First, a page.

Appeal to the Central Student Judiciary requesting a trial on the illegitimate and unconstitutionally appointed constitutional convention.

I am writing on behalf of myself and other students to the CSJ to appeal to the CSJ to exercise the power vested in you by Article 3, Section D of the MSA Constitution and related sections of the MSA Compiled Code. My right and the right of thousands of other students to run for and be elected as delegates to a proposed MSA constitutional convention have been violated by the MSA.

The Michigan Student Assembly’s Constitution is its highest authority. The Constitution serves as a delegation of power conveyed by the University of Michigan student body to its campus-wide representative body: calling a constitution convention therefore requires the democratic participation and initiative of the student body. Since the constitution serves as a contract between the student body and those it delegates to act in its interest in between constitutional conventions, the right of the campus to nominate delegates utilizing the norms of proportional representation is essential to creating the legitimacy of the constitutional convention itself. The procedure adopted and now being implemented by MSA violates every ordinary norm of democratic procedure and is in violation of several articles and sections of the constitution itself. The action of MSA constitute so serious a breach of student rights that it is essential for the CSJ to expedite its procedures and conduct and trial to prevent the gross trampling of students democratic rights that is currently being carried out.

Preliminary and partial listing of MSA constitutional provisions that have been violated by the MSA:

Article 8, Section C establishes that a constitutional convention called for the purpose of amending the constitution can only conducted by “a duly called and elected constitutional convention.” The members of the proposed constitutional convention being convened on Monday, 11.2.09 were not elected. They were handpicked by the MSA President in a purely personal, arbitrary and wholly undemocratic manner. The selection process (see attachment) was designed to create a body that is smaller in size than the current MSA, ignored proportional representation, and lent itself to being politically gerrymandered by the MSA President. Even elected MSA representatives, such as myself, are being excluded from participating as delegates to the convention. Nothing about this selection procedure can be vaguely passed off as an election. For this reason alone, the constitutional convention should be discontinued and any decisions already made by the unelected body should be deemed illegitimate.

A constitutional convention, by definition, is a student government body when it is in session. Article 1, Section C of the MSA Constitution requires that every student government be elected “so as to ensure that its constituents are given ample opportunity to cast their ballots, that the election is free from fraud and that open campaigning can take place.” The selection process that MSA used to create the constitutional convention met none of these mandates.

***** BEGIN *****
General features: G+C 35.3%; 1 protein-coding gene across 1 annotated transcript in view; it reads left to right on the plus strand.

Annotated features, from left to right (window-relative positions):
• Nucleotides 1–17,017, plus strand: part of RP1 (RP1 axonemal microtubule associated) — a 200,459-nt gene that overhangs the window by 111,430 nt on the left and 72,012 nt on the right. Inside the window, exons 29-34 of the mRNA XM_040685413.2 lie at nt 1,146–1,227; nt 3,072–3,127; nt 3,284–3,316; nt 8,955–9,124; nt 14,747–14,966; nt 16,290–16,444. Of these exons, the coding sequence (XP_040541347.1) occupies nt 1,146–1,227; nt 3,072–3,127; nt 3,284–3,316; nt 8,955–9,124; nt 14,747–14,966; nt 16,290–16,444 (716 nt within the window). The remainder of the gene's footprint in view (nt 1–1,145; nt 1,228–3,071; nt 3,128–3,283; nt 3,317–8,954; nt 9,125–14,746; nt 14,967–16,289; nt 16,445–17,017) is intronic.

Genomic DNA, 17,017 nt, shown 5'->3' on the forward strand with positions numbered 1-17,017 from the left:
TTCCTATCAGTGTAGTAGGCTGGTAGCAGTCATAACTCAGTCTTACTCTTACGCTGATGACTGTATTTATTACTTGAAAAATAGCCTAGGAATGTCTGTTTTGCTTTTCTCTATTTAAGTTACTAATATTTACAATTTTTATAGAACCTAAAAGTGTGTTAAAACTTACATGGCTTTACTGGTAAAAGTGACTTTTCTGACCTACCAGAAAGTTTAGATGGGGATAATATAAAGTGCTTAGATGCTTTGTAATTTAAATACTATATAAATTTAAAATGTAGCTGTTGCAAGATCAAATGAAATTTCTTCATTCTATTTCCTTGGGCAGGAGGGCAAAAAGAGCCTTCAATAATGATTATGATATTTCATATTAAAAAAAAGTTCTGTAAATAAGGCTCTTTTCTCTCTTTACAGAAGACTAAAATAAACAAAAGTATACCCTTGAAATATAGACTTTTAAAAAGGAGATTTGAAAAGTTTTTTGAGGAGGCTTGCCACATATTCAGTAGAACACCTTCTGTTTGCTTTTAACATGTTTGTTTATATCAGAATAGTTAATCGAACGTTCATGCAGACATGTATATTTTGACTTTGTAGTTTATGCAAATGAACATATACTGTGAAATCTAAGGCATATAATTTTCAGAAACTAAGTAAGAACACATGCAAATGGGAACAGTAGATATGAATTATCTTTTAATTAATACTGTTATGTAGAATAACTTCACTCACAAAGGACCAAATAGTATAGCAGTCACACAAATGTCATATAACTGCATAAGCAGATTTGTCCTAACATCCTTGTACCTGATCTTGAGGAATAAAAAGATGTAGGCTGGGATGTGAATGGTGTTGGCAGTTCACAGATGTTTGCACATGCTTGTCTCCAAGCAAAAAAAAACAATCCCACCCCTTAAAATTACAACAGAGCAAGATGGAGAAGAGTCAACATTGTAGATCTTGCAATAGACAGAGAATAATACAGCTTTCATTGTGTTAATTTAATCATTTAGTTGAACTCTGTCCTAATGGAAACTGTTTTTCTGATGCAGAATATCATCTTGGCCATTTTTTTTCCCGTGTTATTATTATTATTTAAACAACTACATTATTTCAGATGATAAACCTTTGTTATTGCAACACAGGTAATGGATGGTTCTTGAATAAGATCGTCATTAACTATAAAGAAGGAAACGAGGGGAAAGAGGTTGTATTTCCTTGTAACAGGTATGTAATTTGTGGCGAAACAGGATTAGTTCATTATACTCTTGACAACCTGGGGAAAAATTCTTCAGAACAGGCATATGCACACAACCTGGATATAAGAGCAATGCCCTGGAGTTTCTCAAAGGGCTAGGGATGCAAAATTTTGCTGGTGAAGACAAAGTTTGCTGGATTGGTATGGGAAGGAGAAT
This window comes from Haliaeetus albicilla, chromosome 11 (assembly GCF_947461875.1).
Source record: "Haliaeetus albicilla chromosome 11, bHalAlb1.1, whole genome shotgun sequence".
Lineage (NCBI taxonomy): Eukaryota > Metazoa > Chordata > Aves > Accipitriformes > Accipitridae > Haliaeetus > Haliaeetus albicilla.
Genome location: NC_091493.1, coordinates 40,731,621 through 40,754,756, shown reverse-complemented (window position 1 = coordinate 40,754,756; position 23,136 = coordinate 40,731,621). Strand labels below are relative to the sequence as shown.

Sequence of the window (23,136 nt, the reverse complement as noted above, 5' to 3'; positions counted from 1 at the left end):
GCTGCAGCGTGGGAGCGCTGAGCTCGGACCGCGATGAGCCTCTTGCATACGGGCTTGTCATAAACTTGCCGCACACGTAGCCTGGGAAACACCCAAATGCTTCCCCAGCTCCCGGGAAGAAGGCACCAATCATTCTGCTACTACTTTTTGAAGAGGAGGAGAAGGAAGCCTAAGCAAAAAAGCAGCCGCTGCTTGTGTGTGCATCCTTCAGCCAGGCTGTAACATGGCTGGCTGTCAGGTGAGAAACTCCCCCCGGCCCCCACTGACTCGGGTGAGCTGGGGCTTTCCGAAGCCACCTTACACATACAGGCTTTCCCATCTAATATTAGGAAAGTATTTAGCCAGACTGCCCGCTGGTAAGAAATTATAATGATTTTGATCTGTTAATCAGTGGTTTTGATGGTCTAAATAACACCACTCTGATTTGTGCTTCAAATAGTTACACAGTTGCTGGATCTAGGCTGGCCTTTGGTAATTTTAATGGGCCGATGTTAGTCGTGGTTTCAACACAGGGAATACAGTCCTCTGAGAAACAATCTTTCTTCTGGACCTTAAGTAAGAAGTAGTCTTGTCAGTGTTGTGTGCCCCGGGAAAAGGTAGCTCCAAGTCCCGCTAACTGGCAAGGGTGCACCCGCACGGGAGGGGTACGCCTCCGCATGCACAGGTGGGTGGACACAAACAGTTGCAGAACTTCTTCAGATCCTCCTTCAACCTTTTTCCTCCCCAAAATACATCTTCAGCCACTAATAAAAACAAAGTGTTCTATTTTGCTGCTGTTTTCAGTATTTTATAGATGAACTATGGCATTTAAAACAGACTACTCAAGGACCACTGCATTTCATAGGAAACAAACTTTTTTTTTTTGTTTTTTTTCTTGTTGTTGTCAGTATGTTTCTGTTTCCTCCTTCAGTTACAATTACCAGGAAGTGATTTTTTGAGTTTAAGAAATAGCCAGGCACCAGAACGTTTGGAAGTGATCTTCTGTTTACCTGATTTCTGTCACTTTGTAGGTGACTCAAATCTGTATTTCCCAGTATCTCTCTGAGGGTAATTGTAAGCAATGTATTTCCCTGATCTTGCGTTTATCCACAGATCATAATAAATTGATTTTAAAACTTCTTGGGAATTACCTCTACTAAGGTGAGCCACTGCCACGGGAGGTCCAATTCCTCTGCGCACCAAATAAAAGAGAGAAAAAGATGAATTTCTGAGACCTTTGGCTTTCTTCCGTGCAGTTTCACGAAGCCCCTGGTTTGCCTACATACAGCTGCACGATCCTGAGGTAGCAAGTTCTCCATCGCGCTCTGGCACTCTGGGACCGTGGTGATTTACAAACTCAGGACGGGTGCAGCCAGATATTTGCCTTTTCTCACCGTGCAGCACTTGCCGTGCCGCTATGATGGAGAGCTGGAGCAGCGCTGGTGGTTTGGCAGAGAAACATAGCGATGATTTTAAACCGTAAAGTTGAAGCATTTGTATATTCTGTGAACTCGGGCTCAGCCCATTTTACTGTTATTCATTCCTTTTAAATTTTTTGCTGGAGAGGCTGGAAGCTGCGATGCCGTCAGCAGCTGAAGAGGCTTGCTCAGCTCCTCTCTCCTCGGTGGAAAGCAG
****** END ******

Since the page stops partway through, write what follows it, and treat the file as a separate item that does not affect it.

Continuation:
Article 3 delimits the power of the MSA President to:

1. presiding over meetings of the Assembly with the power to vote
2. having the right to call special meetings of the Assembly of the Steering Committee
3. collecting and disseminating information to the Assembly regarding the activities of the University, and coordinating MSA activities

The President has no authority to substitute his prerogative for the democratic rights of the student body. His vote carries no greater weight than the vote of any other assembly member. The principle of ‘one man, one vote’ does not mean that a single man, in this case the MSA President, gets to cast a single vote to determine the delegates of a constitutional convention.

Other related articles

The constitution and code make clear in numerous places that broad popular demonstrable support in necessary to initiate any process to amend the constitution. Petitions signed by 1000 students are required before a constitutional amendment can come before the assembly. The assembly itself, the broadest and most representative elected body, must vote by 2/3 to amend the constitution. These procedures exist to prevent the usurpation of power of the student body by any small politically motivated faction. This fundamental safeguard of and for democracy is being violated specifically to limit minority rights and to prevent transparency and accountability. No decisions made through such a process should ever be placed before the student body for a vote. To do so would compromise the legitimacy of the constitution itself and the right of the student body as a whole to only have placed before it amendments for consideration that have some demonstrable popular basis of support.